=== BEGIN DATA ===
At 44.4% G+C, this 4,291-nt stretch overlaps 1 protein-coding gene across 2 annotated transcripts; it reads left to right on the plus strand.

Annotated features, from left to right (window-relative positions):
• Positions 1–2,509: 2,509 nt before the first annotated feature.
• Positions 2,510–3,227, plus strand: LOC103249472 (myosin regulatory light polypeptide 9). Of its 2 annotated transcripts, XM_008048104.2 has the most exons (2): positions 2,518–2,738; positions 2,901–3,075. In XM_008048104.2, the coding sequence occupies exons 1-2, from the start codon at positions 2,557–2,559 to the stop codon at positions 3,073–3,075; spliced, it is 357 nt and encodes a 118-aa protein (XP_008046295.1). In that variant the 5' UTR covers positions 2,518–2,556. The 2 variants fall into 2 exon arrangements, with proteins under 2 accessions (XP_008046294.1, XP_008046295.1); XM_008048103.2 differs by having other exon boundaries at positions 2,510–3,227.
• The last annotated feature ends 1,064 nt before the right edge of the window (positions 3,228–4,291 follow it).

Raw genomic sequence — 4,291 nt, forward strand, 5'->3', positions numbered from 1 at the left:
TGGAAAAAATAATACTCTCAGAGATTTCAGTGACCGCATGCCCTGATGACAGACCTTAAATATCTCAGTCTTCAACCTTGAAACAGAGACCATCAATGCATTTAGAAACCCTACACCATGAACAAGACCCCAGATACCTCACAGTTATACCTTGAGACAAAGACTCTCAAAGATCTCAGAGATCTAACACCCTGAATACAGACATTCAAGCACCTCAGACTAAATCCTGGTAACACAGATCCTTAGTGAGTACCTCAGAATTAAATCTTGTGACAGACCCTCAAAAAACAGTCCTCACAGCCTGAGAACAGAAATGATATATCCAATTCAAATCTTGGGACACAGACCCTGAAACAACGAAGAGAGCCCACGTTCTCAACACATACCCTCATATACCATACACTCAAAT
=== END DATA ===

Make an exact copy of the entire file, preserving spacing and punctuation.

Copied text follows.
At 44.4% G+C, this 4,291-nt stretch overlaps 1 protein-coding gene across 2 annotated transcripts; it reads left to right on the plus strand.

Annotated features, from left to right (window-relative positions):
• Positions 1–2,509: 2,509 nt before the first annotated feature.
• Positions 2,510–3,227, plus strand: LOC103249472 (myosin regulatory light polypeptide 9). Of its 2 annotated transcripts, XM_008048104.2 has the most exons (2): positions 2,518–2,738; positions 2,901–3,075. In XM_008048104.2, the coding sequence occupies exons 1-2, from the start codon at positions 2,557–2,559 to the stop codon at positions 3,073–3,075; spliced, it is 357 nt and encodes a 118-aa protein (XP_008046295.1). In that variant the 5' UTR covers positions 2,518–2,556. The 2 variants fall into 2 exon arrangements, with proteins under 2 accessions (XP_008046294.1, XP_008046295.1); XM_008048103.2 differs by having other exon boundaries at positions 2,510–3,227.
• The last annotated feature ends 1,064 nt before the right edge of the window (positions 3,228–4,291 follow it).

Raw genomic sequence — 4,291 nt, forward strand, 5'->3', positions numbered from 1 at the left:
TGGAAAAAATAATACTCTCAGAGATTTCAGTGACCGCATGCCCTGATGACAGACCTTAAATATCTCAGTCTTCAACCTTGAAACAGAGACCATCAATGCATTTAGAAACCCTACACCATGAACAAGACCCCAGATACCTCACAGTTATACCTTGAGACAAAGACTCTCAAAGATCTCAGAGATCTAACACCCTGAATACAGACATTCAAGCACCTCAGACTAAATCCTGGTAACACAGATCCTTAGTGAGTACCTCAGAATTAAATCTTGTGACAGACCCTCAAAAAACAGTCCTCACAGCCTGAGAACAGAAATGATATATCCAATTCAAATCTTGGGACACAGACCCTGAAACAACGAAGAGAGCCCACGTTCTCAACACATACCCTCATATACCATACACTCAAAT